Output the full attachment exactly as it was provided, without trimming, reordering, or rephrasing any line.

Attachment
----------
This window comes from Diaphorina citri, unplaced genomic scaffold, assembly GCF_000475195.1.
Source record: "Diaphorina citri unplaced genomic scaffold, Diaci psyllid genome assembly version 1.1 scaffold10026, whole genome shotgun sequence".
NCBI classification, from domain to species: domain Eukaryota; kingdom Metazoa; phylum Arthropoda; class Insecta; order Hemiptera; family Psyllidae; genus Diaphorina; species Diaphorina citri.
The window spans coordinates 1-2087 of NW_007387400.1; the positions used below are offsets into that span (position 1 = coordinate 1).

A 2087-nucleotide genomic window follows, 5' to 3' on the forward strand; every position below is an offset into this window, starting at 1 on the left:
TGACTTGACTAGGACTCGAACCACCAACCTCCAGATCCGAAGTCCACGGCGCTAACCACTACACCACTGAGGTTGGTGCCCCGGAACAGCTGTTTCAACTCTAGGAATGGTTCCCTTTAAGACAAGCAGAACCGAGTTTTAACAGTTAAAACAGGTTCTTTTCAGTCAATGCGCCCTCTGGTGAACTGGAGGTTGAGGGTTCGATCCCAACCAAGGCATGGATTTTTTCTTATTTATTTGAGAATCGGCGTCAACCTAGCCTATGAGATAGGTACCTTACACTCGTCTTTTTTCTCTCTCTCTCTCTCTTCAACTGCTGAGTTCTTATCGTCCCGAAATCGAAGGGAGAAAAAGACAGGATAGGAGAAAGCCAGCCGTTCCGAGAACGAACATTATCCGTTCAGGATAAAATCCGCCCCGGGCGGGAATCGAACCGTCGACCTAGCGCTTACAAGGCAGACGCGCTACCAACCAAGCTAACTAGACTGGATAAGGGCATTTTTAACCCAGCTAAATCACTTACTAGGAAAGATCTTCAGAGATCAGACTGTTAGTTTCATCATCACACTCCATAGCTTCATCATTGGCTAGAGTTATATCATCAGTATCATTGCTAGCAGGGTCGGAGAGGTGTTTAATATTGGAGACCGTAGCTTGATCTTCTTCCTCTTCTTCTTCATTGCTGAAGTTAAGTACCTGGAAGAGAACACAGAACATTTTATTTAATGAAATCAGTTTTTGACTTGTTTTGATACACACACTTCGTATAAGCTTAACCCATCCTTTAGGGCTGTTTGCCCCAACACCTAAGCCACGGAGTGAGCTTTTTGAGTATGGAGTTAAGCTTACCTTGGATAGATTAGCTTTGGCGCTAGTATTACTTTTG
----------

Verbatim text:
This window comes from Diaphorina citri, unplaced genomic scaffold, assembly GCF_000475195.1.
Source record: "Diaphorina citri unplaced genomic scaffold, Diaci psyllid genome assembly version 1.1 scaffold10026, whole genome shotgun sequence".
NCBI classification, from domain to species: domain Eukaryota; kingdom Metazoa; phylum Arthropoda; class Insecta; order Hemiptera; family Psyllidae; genus Diaphorina; species Diaphorina citri.
The window spans coordinates 1-2087 of NW_007387400.1; the positions used below are offsets into that span (position 1 = coordinate 1).

A 2087-nucleotide genomic window follows, 5' to 3' on the forward strand; every position below is an offset into this window, starting at 1 on the left:
TGACTTGACTAGGACTCGAACCACCAACCTCCAGATCCGAAGTCCACGGCGCTAACCACTACACCACTGAGGTTGGTGCCCCGGAACAGCTGTTTCAACTCTAGGAATGGTTCCCTTTAAGACAAGCAGAACCGAGTTTTAACAGTTAAAACAGGTTCTTTTCAGTCAATGCGCCCTCTGGTGAACTGGAGGTTGAGGGTTCGATCCCAACCAAGGCATGGATTTTTTCTTATTTATTTGAGAATCGGCGTCAACCTAGCCTATGAGATAGGTACCTTACACTCGTCTTTTTTCTCTCTCTCTCTCTCTTCAACTGCTGAGTTCTTATCGTCCCGAAATCGAAGGGAGAAAAAGACAGGATAGGAGAAAGCCAGCCGTTCCGAGAACGAACATTATCCGTTCAGGATAAAATCCGCCCCGGGCGGGAATCGAACCGTCGACCTAGCGCTTACAAGGCAGACGCGCTACCAACCAAGCTAACTAGACTGGATAAGGGCATTTTTAACCCAGCTAAATCACTTACTAGGAAAGATCTTCAGAGATCAGACTGTTAGTTTCATCATCACACTCCATAGCTTCATCATTGGCTAGAGTTATATCATCAGTATCATTGCTAGCAGGGTCGGAGAGGTGTTTAATATTGGAGACCGTAGCTTGATCTTCTTCCTCTTCTTCTTCATTGCTGAAGTTAAGTACCTGGAAGAGAACACAGAACATTTTATTTAATGAAATCAGTTTTTGACTTGTTTTGATACACACACTTCGTATAAGCTTAACCCATCCTTTAGGGCTGTTTGCCCCAACACCTAAGCCACGGAGTGAGCTTTTTGAGTATGGAGTTAAGCTTACCTTGGATAGATTAGCTTTGGCGCTAGTATTACTTTTG